More than two million Yemeni children out of school [Archives:2007/1102/Front Page]

November 12 2007

Almigdad Dahesh Mojalli
SANA'A, Nov. 11 ) A recent report by ACCESS-MENA affirmed that more than two million school-aged children In Yemen aren't in the education system.

It pointed out that more than 231,655 Yemeni children between the ages of 10 and 14 are working, according to the 1994 census, which indicated 51.7 percent of male children working and 48.3 percent of females. The report mentioned that those numbers have doubled, increasing at a rate of 3 percent, but noted that the figures don't include all children working in Yemen.

The report indicated that agriculture and fishing are the main child labor fields. It also found that the private sector contains the overwhelming majority of working children, with 98.3 percent.

It further pointed out that 82.9 percent of working children work for their families, while only 17.1 percent work outside.

The ACCESS-MENA report noted that the most prominent result of child labor is school dropouts, where only 45 percent of children between the ages of 6 and 15 are in school.

The report, which was issued in June 2007, revealed that the increasing cycle of poverty and unemployment, economic and social problems and the 1990 Gulf War are the main reasons for child labor and school dropouts in Yemen.

Finally, it complained about the shortage of studies on child labor in Yemen; however, the Central Census Authority intends to launch a field census in January to determine the number of working children.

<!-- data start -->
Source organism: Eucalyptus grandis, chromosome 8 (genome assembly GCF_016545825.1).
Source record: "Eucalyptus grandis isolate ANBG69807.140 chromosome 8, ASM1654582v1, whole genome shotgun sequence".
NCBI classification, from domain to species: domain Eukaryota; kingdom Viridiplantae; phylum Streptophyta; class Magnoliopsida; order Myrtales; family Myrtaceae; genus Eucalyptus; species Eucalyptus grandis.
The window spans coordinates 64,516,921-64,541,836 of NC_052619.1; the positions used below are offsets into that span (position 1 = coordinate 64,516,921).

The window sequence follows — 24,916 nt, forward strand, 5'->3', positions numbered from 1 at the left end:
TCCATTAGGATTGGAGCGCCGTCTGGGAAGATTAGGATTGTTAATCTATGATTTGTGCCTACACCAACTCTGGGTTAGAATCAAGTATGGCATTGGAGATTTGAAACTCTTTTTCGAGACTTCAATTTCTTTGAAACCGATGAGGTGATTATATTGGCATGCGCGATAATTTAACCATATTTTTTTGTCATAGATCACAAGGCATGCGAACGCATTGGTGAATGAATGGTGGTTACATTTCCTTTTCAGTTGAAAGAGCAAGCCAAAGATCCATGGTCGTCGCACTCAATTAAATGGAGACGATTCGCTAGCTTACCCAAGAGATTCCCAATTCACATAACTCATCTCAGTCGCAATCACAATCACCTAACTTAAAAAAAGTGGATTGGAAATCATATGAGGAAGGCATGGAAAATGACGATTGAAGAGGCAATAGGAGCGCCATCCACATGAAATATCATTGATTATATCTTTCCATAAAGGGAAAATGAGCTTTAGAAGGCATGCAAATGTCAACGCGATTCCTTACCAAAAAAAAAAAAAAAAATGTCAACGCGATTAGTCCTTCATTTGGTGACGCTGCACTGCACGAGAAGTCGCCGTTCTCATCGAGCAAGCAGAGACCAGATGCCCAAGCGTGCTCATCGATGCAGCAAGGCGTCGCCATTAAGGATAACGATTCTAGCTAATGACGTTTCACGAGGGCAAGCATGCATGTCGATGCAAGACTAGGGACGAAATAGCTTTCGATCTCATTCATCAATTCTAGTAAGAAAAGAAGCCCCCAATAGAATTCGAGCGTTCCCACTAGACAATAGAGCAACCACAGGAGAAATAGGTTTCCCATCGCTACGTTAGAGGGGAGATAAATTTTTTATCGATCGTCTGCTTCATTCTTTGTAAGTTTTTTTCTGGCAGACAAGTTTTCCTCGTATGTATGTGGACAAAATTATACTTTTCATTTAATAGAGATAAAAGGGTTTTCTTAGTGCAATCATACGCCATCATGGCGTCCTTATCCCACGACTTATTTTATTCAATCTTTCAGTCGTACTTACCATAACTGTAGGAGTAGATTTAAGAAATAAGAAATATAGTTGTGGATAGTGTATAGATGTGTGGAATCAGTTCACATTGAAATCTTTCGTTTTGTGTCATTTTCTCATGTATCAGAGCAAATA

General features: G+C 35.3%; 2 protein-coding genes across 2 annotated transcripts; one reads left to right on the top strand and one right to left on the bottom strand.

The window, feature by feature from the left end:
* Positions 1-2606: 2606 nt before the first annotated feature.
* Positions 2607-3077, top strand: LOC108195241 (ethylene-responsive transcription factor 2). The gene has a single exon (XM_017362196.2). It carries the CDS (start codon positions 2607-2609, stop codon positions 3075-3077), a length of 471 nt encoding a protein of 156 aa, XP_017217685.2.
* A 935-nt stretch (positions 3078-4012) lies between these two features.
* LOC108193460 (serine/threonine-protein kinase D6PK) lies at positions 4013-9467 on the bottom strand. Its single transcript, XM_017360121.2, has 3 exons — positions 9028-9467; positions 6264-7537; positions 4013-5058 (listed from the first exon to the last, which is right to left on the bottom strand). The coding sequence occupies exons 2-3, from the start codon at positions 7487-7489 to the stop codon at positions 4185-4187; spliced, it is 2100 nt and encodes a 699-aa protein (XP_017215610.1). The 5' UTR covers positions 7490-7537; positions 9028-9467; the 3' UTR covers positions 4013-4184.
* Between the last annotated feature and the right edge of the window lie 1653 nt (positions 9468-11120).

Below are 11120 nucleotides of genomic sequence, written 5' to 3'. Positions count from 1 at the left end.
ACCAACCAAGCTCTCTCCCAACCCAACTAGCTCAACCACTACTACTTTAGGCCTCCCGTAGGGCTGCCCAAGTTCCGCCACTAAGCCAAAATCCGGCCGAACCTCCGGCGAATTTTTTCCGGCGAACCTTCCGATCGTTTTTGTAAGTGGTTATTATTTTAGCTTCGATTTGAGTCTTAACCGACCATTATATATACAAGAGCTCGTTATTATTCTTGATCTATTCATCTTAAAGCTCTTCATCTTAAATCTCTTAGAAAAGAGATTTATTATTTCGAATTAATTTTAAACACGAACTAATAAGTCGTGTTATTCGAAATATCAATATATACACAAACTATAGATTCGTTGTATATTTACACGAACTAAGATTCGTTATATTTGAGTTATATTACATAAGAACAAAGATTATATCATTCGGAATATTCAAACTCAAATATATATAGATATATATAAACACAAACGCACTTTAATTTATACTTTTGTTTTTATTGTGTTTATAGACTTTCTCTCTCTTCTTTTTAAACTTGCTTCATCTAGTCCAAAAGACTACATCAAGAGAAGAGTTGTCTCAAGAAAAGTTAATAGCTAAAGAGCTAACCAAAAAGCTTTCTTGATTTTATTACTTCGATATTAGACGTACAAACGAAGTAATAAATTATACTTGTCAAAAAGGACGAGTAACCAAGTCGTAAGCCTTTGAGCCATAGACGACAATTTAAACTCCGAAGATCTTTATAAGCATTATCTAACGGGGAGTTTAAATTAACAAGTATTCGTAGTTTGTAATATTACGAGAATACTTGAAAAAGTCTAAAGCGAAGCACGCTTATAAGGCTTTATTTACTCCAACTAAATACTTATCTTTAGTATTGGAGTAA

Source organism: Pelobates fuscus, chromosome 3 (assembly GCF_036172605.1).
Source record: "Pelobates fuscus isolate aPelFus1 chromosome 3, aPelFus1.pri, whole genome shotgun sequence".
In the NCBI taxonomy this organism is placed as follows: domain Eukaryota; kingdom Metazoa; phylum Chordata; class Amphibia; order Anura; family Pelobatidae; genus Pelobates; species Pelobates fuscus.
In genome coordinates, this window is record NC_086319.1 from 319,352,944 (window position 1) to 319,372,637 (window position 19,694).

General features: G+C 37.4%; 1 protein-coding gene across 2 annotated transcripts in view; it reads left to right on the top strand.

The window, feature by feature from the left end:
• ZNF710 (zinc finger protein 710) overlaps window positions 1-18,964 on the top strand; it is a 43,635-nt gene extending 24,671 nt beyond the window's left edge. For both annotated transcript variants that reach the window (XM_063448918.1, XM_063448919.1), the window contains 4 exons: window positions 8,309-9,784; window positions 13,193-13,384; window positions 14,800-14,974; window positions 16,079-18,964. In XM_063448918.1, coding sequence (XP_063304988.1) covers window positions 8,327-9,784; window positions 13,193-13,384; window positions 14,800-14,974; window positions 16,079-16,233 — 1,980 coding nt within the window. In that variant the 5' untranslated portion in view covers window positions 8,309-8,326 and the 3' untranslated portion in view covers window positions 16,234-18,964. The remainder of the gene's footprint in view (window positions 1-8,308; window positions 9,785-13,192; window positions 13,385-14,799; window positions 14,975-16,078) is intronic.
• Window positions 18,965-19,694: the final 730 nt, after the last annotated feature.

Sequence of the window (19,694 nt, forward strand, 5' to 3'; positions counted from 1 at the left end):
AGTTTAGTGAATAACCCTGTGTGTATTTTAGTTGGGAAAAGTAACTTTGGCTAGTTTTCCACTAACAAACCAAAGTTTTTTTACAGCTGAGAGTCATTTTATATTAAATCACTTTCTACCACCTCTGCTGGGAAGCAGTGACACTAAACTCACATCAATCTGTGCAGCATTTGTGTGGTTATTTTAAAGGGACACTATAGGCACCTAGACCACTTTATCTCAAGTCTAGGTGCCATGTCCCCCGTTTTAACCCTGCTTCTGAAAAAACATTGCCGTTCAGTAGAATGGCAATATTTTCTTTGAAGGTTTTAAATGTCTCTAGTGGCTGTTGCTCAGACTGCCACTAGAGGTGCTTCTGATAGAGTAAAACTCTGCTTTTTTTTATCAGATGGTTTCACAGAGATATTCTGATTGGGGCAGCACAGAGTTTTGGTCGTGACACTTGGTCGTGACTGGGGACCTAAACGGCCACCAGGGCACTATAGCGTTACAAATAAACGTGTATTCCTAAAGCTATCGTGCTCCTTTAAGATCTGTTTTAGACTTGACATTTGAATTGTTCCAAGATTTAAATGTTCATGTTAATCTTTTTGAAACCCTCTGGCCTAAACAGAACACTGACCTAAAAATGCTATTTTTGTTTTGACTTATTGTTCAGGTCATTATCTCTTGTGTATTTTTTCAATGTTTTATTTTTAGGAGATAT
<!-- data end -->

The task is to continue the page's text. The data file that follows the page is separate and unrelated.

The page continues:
Community, Habitat and Finance, International ACCESS-MENA program strives to prevent child labor across the Middle East and North Africa region by improving access to and the quality of basic education. Working children in many MENA countries suffer inadequate access to flexible and appropriate education opportunities, thus putting them at risk for exploitive labor that may impede their continuation in formal education systems.

The organization works in an average of 30 countries each year, promoting democratic principles to effectively build, strengthen and promote change within local institutions and communities and shape policy decisions that recognize and support the world's most vulnerable populations.

The program targets providing remedial and vocational education to 7,500 Lebanese and Yemeni working and at-risk children. It also seeks to disseminate lessons learned and best practices in these two interventions, as well as other similar programs globally among all countries in the MENA region.

Further, it aims to raise stakeholders' awareness and build the capacities of local NGOs in six to 14 MENA countries regarding the link between quality education and reducing the worst forms of child labor.

“Our $8 million project, financed by the U.S. Labor Department, is for four years; we started in August 2004 and will finish in August 2008. Its main goal is to reduce child labor.” Said Elizabeth Zonneveld, regional director of CHF (Child labor through Education and Sustainable Services in the Middle East and North Africa) project, who Concluded her visit to Yemen last Thursday, Elizabeth Zonneveld, regional director of the project, explained concluded her visit to Yemen last Thursday.

Nicole Abu-Haydar, a manger in CCESS-MENA organization said that this is the fourth visit to Yemen to view the project in the region. “We attempted to find those children who aren't in school and get them back into their schools. Working with NGOs, authorities and governmental authorities, we told them about the project, seeking to exchange expertise and information. We then held a two-day workshop, involving approximately 25 attendees representing various organizations and authorities, wherein we explained the nature of the project's mission and the link between education and child labor.”

She adds, “The ACCESS-MENA program offers the child an alternative to working. We don't give the children or their families money; rather, we seek to make a fertile environment for children to study and leave their work by spreading public awareness via schools and workshops.”